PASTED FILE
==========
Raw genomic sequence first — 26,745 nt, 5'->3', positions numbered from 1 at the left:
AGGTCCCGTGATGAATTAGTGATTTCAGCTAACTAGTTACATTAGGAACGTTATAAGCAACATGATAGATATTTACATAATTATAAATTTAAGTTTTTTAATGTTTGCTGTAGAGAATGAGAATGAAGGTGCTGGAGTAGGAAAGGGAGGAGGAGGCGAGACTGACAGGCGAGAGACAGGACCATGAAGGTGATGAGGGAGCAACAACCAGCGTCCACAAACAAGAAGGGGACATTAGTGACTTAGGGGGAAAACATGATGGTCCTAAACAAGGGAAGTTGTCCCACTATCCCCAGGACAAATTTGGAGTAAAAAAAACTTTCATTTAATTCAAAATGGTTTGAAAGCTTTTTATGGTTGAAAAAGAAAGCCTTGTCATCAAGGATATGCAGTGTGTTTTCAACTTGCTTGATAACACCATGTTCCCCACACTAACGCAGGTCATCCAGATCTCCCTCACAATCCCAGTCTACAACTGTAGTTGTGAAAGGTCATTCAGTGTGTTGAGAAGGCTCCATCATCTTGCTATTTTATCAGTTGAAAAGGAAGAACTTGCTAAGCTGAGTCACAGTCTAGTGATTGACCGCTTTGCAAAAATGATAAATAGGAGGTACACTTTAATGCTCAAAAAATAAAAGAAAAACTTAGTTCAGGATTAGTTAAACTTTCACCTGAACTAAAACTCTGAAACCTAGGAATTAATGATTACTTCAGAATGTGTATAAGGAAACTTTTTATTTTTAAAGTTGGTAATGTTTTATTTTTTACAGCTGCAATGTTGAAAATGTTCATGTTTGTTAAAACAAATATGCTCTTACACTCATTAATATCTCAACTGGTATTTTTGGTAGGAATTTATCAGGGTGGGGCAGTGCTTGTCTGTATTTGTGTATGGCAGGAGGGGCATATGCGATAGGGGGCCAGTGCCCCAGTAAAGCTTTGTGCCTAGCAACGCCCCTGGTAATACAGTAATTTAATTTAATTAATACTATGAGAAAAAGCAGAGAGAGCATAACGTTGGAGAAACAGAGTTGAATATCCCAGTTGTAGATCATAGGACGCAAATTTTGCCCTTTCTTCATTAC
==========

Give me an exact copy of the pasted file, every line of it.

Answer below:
Raw genomic sequence first — 26,745 nt, 5'->3', positions numbered from 1 at the left:
AGGTCCCGTGATGAATTAGTGATTTCAGCTAACTAGTTACATTAGGAACGTTATAAGCAACATGATAGATATTTACATAATTATAAATTTAAGTTTTTTAATGTTTGCTGTAGAGAATGAGAATGAAGGTGCTGGAGTAGGAAAGGGAGGAGGAGGCGAGACTGACAGGCGAGAGACAGGACCATGAAGGTGATGAGGGAGCAACAACCAGCGTCCACAAACAAGAAGGGGACATTAGTGACTTAGGGGGAAAACATGATGGTCCTAAACAAGGGAAGTTGTCCCACTATCCCCAGGACAAATTTGGAGTAAAAAAAACTTTCATTTAATTCAAAATGGTTTGAAAGCTTTTTATGGTTGAAAAAGAAAGCCTTGTCATCAAGGATATGCAGTGTGTTTTCAACTTGCTTGATAACACCATGTTCCCCACACTAACGCAGGTCATCCAGATCTCCCTCACAATCCCAGTCTACAACTGTAGTTGTGAAAGGTCATTCAGTGTGTTGAGAAGGCTCCATCATCTTGCTATTTTATCAGTTGAAAAGGAAGAACTTGCTAAGCTGAGTCACAGTCTAGTGATTGACCGCTTTGCAAAAATGATAAATAGGAGGTACACTTTAATGCTCAAAAAATAAAAGAAAAACTTAGTTCAGGATTAGTTAAACTTTCACCTGAACTAAAACTCTGAAACCTAGGAATTAATGATTACTTCAGAATGTGTATAAGGAAACTTTTTATTTTTAAAGTTGGTAATGTTTTATTTTTTACAGCTGCAATGTTGAAAATGTTCATGTTTGTTAAAACAAATATGCTCTTACACTCATTAATATCTCAACTGGTATTTTTGGTAGGAATTTATCAGGGTGGGGCAGTGCTTGTCTGTATTTGTGTATGGCAGGAGGGGCATATGCGATAGGGGGCCAGTGCCCCAGTAAAGCTTTGTGCCTAGCAACGCCCCTGGTAATACAGTAATTTAATTTAATTAATACTATGAGAAAAAGCAGAGAGAGCATAACGTTGGAGAAACAGAGTTGAATATCCCAGTTGTAGATCATAGGACGCAAATTTTGCCCTTTCTTCATTAC